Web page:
EXAMPLE V Reduction of 3(4-nitrophenoxy)phenylacetylene to 3(4-aminophenoxy)phenylacetylene To a solution of ferrous sulfate heptahydrate (925 grams, 3.25 moles) in water (1500 ml) heated at its reflux temperature, a solution of 3(4-nitrophenoxy)- phenylacetylene (88 grams, 0.37 mole) in ethanol (500 ml) was added slowly under argon so that even reflux was maintained throughout the addition. After the addition, the reaction mixture was heated at reflux for 2 hours more. Concentrated ammonium hydroxide (310ml) was added and the mixture heated for an additional three-fourth hour at reflux. After allowing the reaction mixture to stand at room temperature overnight, additional concentrated ammonium hydroxide (230 ml) was added and the total volume increased two-fold with water to facilitate separation of the phases during the extraction with ether. The reaction mixture was extracted with ether, the ether evaporated on the steam bath and the residue degassed and purified by column chromatography.

EXAMPLE VI Reaction of 3(4-aminophenoxy)phenylacetylene with benzophenonetetracarboxylic dianhydride in molar ratio of 2:1

To a solution of benzophenonetetracarboxylic dianhydride (16.1 grams, 0.05 mole) in dry dimethylformamide (50 ml), heated at reflux, a solution of 3(4- aminophenoxy)phenylacetylene (20.9 grams, 0.10 mole) in dry dimethylformamide (50) was added dropwise. The reaction mixture was stirred at reflux for 1 hour. The solvent was removed on the rotary evaporator and to the residue were added m-cresol 100 ml) and benzene (150 ml). The mixture was heated at total reflux with a Dean-Stark water trap. After 1 hour, 1.0 ml of water and 80 ml of benzene were removed from the trap. The mixture was heated at total reflux overnight during which time an additional 0.3 ml of water collected in the trap. The benzene/m-cresol mixture was removed in the rotary evaporator. The residue was thoroughly washed with absolute ethanol and dried in a vacuum oven at 80C overnight. The dried product weighed 25 grams and had a melting point below 275C.

EXAMPLE vn Acetylene-terminated polyimide from benzophenonetetracarboxylic dianhydride, 1 ,3-di(3-aminophenoxy) benzene and 3(4-aminophenoxy)phenylacetylene in molar ratios of To a solution of benzophenonetetracarboxylic dianhydride (110.2 grams, 0.343 mole) in dry dimethylformamide (430 ml) heated at reflux, a solution of 1, 3-di(3-aminophenoxy)benzene (49.9 grams, 0.171 mole) in dry dimethylformamide (430 ml) was added dropwise over a 1 hour period. The mixture was heated at reflux for 30 minutes and then a solution of 3(4- aminophenoxy)phenylacetylene (71.6 grams, 0.342 mole) in dimethylformamide (200 ml) was added. The mixture was heated at reflux for 1 hour and then allowed to stand over the weekend at ambient temperature. The solvent was removed with the rotary evaporator and to the residue was added m-cresol (350 ml) and benzene (150 ml). The mixture was heated at total reflux with a Dean-Stark water trap. After 3 hours, 3 ml of water along with 50 m1. of benzene were removed from the trap. The mixture was heated at total reflux overnight during which time an additional 4.6 ml of water was collected. The benzene/m-cresol mixture was removed on the rotary evaporator. The residue was thoroughly washed with absolute ethanol and dried iiia vacuum oven overnight at C. The dried product weighed 210 grams.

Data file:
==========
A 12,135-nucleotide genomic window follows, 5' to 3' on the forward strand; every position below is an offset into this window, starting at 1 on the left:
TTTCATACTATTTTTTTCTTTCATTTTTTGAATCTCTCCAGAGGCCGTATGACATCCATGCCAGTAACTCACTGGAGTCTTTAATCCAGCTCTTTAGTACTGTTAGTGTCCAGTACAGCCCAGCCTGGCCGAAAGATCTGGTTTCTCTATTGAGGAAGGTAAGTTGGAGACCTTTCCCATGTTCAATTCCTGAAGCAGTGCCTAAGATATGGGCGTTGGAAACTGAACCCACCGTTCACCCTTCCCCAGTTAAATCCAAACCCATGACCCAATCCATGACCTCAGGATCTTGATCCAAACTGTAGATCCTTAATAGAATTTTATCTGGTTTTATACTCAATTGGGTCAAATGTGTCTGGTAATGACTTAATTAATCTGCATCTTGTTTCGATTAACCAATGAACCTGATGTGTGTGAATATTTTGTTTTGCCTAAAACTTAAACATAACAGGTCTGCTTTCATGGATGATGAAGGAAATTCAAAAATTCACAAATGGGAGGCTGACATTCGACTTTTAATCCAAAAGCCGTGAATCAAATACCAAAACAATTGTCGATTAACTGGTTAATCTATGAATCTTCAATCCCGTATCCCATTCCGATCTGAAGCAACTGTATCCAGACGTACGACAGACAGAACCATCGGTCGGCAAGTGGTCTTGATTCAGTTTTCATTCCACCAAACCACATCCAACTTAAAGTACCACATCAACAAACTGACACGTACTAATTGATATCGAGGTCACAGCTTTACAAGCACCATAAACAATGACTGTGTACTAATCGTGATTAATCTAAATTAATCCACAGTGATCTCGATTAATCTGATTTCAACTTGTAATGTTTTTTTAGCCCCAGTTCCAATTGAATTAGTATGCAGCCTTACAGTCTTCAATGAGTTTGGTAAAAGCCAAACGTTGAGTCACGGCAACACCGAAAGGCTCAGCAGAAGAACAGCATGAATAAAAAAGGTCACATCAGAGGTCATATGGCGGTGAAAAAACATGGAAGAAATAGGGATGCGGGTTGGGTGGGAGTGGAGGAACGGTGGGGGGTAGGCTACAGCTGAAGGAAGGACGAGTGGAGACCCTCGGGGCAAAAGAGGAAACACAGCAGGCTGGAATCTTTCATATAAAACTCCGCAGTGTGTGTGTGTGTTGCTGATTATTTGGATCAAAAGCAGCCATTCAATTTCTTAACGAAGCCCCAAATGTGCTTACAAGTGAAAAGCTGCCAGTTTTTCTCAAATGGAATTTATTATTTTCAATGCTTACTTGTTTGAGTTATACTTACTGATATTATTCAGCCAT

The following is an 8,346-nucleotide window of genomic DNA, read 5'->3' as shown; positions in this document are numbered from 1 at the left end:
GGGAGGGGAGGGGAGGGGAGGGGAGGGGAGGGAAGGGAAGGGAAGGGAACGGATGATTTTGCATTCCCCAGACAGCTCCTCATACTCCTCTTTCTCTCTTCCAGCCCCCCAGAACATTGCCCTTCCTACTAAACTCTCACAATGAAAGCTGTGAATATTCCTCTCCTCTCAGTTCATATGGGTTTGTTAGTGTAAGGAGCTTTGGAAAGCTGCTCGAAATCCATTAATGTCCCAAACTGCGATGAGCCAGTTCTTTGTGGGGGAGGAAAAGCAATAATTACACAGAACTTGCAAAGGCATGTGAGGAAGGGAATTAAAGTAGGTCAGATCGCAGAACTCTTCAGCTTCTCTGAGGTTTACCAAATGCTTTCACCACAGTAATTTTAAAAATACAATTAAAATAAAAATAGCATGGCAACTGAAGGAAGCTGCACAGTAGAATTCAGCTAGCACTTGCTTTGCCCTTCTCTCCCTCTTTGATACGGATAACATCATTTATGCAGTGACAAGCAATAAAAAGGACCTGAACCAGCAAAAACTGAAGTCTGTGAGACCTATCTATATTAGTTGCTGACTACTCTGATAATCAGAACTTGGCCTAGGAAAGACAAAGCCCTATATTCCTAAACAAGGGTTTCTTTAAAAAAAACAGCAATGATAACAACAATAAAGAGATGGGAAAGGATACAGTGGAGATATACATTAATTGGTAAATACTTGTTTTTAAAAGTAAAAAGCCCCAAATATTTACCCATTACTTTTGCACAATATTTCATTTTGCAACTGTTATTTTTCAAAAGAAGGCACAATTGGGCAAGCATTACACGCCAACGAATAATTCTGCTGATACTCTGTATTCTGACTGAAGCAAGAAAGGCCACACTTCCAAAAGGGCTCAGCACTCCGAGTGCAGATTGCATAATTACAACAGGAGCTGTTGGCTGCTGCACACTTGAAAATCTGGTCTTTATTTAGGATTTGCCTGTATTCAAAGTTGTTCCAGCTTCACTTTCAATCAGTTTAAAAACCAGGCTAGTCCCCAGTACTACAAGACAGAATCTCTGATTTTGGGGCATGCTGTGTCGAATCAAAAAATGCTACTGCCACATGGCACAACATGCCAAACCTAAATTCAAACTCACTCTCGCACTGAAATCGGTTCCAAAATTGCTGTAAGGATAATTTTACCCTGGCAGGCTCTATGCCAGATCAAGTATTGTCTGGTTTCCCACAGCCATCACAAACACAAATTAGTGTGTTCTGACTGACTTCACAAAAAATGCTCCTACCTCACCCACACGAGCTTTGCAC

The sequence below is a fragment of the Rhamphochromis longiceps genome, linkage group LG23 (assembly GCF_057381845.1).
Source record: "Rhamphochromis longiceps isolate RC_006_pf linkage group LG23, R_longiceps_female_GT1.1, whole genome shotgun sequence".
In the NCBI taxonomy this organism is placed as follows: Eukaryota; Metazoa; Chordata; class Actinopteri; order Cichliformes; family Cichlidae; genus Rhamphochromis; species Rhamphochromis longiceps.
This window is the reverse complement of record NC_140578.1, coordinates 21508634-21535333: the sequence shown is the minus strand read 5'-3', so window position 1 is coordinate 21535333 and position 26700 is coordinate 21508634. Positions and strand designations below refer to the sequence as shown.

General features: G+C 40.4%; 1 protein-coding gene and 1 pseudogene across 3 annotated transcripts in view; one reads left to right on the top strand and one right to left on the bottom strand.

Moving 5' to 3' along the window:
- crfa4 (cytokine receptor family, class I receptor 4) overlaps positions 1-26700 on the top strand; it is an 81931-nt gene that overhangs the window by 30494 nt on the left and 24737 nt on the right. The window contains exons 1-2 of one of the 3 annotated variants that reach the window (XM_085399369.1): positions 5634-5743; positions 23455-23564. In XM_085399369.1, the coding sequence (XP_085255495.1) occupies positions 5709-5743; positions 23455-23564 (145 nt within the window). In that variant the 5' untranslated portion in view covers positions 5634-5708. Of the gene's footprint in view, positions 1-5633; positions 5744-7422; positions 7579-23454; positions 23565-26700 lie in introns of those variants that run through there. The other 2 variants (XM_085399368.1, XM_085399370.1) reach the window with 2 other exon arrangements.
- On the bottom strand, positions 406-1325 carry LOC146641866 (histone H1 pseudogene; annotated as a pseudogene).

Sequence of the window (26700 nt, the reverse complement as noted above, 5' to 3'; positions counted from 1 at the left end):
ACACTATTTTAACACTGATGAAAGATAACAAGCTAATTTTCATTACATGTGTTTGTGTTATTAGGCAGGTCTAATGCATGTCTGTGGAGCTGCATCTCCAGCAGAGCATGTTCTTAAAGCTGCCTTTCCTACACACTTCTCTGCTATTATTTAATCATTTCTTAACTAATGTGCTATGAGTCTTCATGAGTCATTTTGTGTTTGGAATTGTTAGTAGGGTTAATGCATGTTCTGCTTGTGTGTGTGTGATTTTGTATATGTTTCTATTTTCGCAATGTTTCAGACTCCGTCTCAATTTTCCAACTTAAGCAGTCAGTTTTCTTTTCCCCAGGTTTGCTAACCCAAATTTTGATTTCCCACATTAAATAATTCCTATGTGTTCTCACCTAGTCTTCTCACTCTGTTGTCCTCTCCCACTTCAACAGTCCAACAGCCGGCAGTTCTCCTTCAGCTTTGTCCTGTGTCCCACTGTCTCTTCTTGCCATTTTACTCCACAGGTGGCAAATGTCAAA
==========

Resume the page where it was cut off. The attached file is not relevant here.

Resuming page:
EXAMPLE VIII Preparation of 3(3-nitrophenoxy)acetophenone Sodium methoxide was prepared by adding absolute methanol (18 g, 0.56 mole) inbenzene (150 ml) to a 1 rapidly stirred dispersion of sodiumsand (12.5 g, 0.50 mole) in dry benzene (500 ml). During the addition, the solution refluxed gently. After the addition, the mixture was allowed to stand overnight in a flask protected against moisture. Then the freshly prepared sodium methoxide slurry was added all at once to a solution of 3-hydroxyacetophenone (68.2 g, 0.50 mole, recrystallized from benzene) in dry benzene (500 ml), the solution was heated at reflux for several hours with vigorous stirringin an argon atmosphere, and the solvent removed by distillation using an oil bathat C. The final traces of solvent were removed by vacuum distillation. The contents of the flask were allowed to cool to room temperature, after which finely powdered anhydrous cuprous chloride (10.0 g) and a solution of l-bromo-3-nitrobenzene (1 10 g, 0.54- mole) in dry deaerated pyridine (600 ml) were added and the mixture heated at reflux under argon for 18 hours. The reaction mixture was filtered hot through a Buchner funnel to remove inorganic salts and the mother liquor was concentrated on the rotary evaporator. The resulting oily residue was dissolved in l000ml of toluene and washed with 1:1 by volume hydrochloric acid to remove any pyridine, then with 10 percent aqueous sodium hydroxide until the washings were colorless, and finally with water containing a small amout of sodium chloride. The toluene was removed on the rotary evaporator and the oily residue triturated in several portions with cold ethanol (0C). Fresh portions of ethanol were used until the oily residue solidified. The ethanol washings contained mostly unreacted 1-bromo-3-nitrobenzene. The solidified residue was recrystallized from 7 ethanol to yield bright-yellow crystals, m.p. 70-72C, 27.0 g, representing a 21 percent yield. Analysis of the product showed the following: